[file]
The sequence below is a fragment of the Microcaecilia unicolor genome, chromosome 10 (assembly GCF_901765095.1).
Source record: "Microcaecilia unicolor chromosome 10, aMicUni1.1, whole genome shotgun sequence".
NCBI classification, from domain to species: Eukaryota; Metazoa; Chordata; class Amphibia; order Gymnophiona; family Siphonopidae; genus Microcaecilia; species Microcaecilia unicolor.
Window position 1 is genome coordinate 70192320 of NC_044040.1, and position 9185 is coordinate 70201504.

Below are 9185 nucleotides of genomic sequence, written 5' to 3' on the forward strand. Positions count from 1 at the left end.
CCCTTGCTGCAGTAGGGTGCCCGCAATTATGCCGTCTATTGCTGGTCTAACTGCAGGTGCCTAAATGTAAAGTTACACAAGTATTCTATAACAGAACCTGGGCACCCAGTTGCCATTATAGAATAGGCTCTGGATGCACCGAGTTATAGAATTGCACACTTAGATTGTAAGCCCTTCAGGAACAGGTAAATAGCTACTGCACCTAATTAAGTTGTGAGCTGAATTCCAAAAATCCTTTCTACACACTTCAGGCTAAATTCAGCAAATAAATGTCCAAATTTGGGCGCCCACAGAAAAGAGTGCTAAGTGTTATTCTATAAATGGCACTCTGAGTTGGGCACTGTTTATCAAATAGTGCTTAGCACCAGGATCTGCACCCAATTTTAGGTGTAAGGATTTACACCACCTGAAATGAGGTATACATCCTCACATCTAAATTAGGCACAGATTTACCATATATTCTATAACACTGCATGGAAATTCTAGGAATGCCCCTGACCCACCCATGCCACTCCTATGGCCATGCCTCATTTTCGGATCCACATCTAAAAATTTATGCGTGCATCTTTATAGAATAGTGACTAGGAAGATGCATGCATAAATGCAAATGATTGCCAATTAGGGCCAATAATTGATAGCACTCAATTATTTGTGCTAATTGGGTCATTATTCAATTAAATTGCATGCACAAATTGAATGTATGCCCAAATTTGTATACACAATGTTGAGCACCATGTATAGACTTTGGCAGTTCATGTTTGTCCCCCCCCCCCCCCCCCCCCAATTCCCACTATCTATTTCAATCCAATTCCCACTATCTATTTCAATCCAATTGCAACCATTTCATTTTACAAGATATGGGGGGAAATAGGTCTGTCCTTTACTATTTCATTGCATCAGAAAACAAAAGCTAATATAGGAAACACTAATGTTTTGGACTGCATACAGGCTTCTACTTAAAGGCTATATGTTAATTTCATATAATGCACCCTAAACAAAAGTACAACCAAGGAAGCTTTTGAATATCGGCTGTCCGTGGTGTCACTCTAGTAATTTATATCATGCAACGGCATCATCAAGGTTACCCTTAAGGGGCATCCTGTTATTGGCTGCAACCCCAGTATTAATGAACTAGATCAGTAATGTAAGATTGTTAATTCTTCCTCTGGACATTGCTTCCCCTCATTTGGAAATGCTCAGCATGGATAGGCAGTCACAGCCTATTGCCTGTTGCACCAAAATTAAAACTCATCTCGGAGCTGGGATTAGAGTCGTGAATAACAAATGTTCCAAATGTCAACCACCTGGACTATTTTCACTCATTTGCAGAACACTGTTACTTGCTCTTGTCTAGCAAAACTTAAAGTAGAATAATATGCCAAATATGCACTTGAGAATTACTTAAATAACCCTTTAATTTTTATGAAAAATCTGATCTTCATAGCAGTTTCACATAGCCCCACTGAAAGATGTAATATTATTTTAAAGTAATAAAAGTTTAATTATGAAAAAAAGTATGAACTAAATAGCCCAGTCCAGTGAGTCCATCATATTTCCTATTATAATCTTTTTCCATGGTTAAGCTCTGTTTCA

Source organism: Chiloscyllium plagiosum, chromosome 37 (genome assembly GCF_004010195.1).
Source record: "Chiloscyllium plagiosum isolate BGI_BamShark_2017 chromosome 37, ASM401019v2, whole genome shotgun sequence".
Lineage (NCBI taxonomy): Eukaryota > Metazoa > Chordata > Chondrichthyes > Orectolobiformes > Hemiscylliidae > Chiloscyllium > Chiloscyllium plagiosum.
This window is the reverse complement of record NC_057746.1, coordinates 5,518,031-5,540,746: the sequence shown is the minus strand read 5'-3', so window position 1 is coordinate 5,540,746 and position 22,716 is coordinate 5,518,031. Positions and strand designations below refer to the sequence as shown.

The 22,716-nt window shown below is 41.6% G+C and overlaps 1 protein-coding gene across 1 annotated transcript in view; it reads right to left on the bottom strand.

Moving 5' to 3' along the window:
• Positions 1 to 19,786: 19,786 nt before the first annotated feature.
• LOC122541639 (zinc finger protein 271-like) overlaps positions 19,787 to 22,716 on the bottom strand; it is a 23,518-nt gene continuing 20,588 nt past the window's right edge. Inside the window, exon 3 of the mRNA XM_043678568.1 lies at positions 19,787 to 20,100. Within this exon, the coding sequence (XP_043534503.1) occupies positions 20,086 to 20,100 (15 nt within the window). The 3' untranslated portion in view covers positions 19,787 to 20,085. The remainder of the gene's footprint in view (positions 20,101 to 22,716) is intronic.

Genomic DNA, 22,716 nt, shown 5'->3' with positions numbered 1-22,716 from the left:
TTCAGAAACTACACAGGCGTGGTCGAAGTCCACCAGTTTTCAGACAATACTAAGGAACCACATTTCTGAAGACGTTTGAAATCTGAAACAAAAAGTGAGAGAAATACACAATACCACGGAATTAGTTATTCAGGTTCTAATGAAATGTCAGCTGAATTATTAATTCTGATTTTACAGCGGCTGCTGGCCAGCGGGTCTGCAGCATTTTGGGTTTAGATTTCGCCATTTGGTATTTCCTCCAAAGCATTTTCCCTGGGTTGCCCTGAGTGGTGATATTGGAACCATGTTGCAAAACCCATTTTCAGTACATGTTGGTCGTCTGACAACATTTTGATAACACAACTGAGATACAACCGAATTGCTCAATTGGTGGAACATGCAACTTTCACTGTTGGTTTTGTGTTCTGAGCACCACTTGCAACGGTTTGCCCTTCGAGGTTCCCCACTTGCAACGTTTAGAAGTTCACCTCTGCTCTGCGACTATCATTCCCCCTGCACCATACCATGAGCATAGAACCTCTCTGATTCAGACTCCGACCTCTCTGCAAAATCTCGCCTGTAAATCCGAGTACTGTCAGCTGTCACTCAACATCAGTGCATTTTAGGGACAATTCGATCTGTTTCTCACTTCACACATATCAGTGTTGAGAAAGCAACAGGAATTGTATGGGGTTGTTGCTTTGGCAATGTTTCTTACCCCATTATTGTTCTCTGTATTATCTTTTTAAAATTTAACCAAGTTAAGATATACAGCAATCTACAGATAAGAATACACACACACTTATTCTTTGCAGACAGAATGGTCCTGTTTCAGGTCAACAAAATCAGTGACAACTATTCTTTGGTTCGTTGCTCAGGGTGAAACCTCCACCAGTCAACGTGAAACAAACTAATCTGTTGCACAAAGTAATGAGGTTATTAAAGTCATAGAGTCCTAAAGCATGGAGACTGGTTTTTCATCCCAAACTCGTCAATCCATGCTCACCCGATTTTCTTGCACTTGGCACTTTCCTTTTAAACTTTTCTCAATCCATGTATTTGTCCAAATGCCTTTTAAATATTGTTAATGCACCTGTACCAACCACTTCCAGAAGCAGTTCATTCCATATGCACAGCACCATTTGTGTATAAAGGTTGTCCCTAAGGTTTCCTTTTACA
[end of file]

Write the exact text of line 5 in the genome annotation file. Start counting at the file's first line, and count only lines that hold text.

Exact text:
Below are 9185 nucleotides of genomic sequence, written 5' to 3' on the forward strand. Positions count from 1 at the left end.